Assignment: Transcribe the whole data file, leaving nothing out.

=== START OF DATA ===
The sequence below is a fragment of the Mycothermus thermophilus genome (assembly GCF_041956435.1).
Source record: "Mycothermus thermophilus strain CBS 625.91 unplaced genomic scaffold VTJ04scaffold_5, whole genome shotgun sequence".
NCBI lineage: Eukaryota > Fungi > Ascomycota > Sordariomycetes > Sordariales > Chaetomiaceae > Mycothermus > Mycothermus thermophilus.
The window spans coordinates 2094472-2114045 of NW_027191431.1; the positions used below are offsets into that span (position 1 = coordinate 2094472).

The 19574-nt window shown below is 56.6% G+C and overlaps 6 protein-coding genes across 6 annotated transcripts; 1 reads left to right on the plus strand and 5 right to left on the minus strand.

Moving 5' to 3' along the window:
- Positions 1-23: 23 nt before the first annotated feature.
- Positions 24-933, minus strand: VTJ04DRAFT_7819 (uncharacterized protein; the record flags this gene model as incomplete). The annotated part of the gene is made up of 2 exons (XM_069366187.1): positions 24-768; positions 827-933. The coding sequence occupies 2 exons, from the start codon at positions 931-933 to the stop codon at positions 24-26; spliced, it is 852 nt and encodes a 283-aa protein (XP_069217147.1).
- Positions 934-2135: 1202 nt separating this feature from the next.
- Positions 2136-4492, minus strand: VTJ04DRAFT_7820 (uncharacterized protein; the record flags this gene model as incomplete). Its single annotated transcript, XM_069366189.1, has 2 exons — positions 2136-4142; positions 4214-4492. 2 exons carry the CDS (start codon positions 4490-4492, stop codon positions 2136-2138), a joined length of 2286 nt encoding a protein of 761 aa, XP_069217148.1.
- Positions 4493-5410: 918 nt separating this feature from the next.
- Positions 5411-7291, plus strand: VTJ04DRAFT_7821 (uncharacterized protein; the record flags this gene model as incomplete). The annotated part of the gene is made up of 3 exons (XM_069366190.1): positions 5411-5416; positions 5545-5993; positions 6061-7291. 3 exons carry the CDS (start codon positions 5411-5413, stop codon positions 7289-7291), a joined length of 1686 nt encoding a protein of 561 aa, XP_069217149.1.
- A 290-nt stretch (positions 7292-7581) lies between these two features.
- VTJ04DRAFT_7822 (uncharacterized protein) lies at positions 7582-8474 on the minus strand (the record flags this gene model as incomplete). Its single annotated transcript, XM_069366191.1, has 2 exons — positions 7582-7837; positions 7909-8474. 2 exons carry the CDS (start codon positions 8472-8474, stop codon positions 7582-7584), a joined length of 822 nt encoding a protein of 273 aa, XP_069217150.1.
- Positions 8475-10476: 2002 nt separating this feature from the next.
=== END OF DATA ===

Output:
The sequence below is a fragment of the Mycothermus thermophilus genome (assembly GCF_041956435.1).
Source record: "Mycothermus thermophilus strain CBS 625.91 unplaced genomic scaffold VTJ04scaffold_5, whole genome shotgun sequence".
NCBI lineage: Eukaryota > Fungi > Ascomycota > Sordariomycetes > Sordariales > Chaetomiaceae > Mycothermus > Mycothermus thermophilus.
The window spans coordinates 2094472-2114045 of NW_027191431.1; the positions used below are offsets into that span (position 1 = coordinate 2094472).

The 19574-nt window shown below is 56.6% G+C and overlaps 6 protein-coding genes across 6 annotated transcripts; 1 reads left to right on the plus strand and 5 right to left on the minus strand.

Moving 5' to 3' along the window:
- Positions 1-23: 23 nt before the first annotated feature.
- Positions 24-933, minus strand: VTJ04DRAFT_7819 (uncharacterized protein; the record flags this gene model as incomplete). The annotated part of the gene is made up of 2 exons (XM_069366187.1): positions 24-768; positions 827-933. The coding sequence occupies 2 exons, from the start codon at positions 931-933 to the stop codon at positions 24-26; spliced, it is 852 nt and encodes a 283-aa protein (XP_069217147.1).
- Positions 934-2135: 1202 nt separating this feature from the next.
- Positions 2136-4492, minus strand: VTJ04DRAFT_7820 (uncharacterized protein; the record flags this gene model as incomplete). Its single annotated transcript, XM_069366189.1, has 2 exons — positions 2136-4142; positions 4214-4492. 2 exons carry the CDS (start codon positions 4490-4492, stop codon positions 2136-2138), a joined length of 2286 nt encoding a protein of 761 aa, XP_069217148.1.
- Positions 4493-5410: 918 nt separating this feature from the next.
- Positions 5411-7291, plus strand: VTJ04DRAFT_7821 (uncharacterized protein; the record flags this gene model as incomplete). The annotated part of the gene is made up of 3 exons (XM_069366190.1): positions 5411-5416; positions 5545-5993; positions 6061-7291. 3 exons carry the CDS (start codon positions 5411-5413, stop codon positions 7289-7291), a joined length of 1686 nt encoding a protein of 561 aa, XP_069217149.1.
- A 290-nt stretch (positions 7292-7581) lies between these two features.
- VTJ04DRAFT_7822 (uncharacterized protein) lies at positions 7582-8474 on the minus strand (the record flags this gene model as incomplete). Its single annotated transcript, XM_069366191.1, has 2 exons — positions 7582-7837; positions 7909-8474. 2 exons carry the CDS (start codon positions 8472-8474, stop codon positions 7582-7584), a joined length of 822 nt encoding a protein of 273 aa, XP_069217150.1.
- Positions 8475-10476: 2002 nt separating this feature from the next.